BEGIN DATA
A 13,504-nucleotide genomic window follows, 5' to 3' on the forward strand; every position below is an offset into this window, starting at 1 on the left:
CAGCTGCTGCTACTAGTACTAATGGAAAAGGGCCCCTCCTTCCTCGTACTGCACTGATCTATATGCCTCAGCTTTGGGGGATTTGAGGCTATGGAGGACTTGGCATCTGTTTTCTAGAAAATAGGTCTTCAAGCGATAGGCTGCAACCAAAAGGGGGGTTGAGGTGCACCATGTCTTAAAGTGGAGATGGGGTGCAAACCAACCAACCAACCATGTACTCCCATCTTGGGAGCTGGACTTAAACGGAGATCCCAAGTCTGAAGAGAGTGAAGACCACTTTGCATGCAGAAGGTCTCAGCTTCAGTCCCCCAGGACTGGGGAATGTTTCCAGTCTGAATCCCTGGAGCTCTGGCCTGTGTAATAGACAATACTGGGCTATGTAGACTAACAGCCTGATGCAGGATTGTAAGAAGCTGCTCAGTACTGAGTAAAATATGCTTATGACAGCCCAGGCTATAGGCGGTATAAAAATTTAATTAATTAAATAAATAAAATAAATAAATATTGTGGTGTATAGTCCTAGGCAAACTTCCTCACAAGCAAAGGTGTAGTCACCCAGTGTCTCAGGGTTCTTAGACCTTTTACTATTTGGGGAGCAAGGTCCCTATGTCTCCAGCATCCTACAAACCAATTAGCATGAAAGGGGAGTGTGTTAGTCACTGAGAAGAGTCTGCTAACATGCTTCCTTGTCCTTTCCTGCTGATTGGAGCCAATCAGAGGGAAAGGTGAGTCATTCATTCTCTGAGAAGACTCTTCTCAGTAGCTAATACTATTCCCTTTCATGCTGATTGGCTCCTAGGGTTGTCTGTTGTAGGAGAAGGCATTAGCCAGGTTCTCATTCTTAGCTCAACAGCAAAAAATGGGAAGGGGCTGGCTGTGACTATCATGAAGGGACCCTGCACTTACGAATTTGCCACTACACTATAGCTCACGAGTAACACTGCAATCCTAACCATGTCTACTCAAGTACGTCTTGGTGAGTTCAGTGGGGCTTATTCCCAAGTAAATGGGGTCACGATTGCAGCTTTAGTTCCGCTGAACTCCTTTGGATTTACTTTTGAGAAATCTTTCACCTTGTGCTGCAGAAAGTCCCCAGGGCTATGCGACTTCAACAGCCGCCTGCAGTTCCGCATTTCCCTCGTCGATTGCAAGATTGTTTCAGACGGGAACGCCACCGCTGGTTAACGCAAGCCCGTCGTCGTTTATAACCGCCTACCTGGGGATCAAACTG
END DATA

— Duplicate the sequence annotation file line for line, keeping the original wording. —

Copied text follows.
A 13,504-nucleotide genomic window follows, 5' to 3' on the forward strand; every position below is an offset into this window, starting at 1 on the left:
CAGCTGCTGCTACTAGTACTAATGGAAAAGGGCCCCTCCTTCCTCGTACTGCACTGATCTATATGCCTCAGCTTTGGGGGATTTGAGGCTATGGAGGACTTGGCATCTGTTTTCTAGAAAATAGGTCTTCAAGCGATAGGCTGCAACCAAAAGGGGGGTTGAGGTGCACCATGTCTTAAAGTGGAGATGGGGTGCAAACCAACCAACCAACCATGTACTCCCATCTTGGGAGCTGGACTTAAACGGAGATCCCAAGTCTGAAGAGAGTGAAGACCACTTTGCATGCAGAAGGTCTCAGCTTCAGTCCCCCAGGACTGGGGAATGTTTCCAGTCTGAATCCCTGGAGCTCTGGCCTGTGTAATAGACAATACTGGGCTATGTAGACTAACAGCCTGATGCAGGATTGTAAGAAGCTGCTCAGTACTGAGTAAAATATGCTTATGACAGCCCAGGCTATAGGCGGTATAAAAATTTAATTAATTAAATAAATAAAATAAATAAATATTGTGGTGTATAGTCCTAGGCAAACTTCCTCACAAGCAAAGGTGTAGTCACCCAGTGTCTCAGGGTTCTTAGACCTTTTACTATTTGGGGAGCAAGGTCCCTATGTCTCCAGCATCCTACAAACCAATTAGCATGAAAGGGGAGTGTGTTAGTCACTGAGAAGAGTCTGCTAACATGCTTCCTTGTCCTTTCCTGCTGATTGGAGCCAATCAGAGGGAAAGGTGAGTCATTCATTCTCTGAGAAGACTCTTCTCAGTAGCTAATACTATTCCCTTTCATGCTGATTGGCTCCTAGGGTTGTCTGTTGTAGGAGAAGGCATTAGCCAGGTTCTCATTCTTAGCTCAACAGCAAAAAATGGGAAGGGGCTGGCTGTGACTATCATGAAGGGACCCTGCACTTACGAATTTGCCACTACACTATAGCTCACGAGTAACACTGCAATCCTAACCATGTCTACTCAAGTACGTCTTGGTGAGTTCAGTGGGGCTTATTCCCAAGTAAATGGGGTCACGATTGCAGCTTTAGTTCCGCTGAACTCCTTTGGATTTACTTTTGAGAAATCTTTCACCTTGTGCTGCAGAAAGTCCCCAGGGCTATGCGACTTCAACAGCCGCCTGCAGTTCCGCATTTCCCTCGTCGATTGCAAGATTGTTTCAGACGGGAACGCCACCGCTGGTTAACGCAAGCCCGTCGTCGTTTATAACCGCCTACCTGGGGATCAAACTG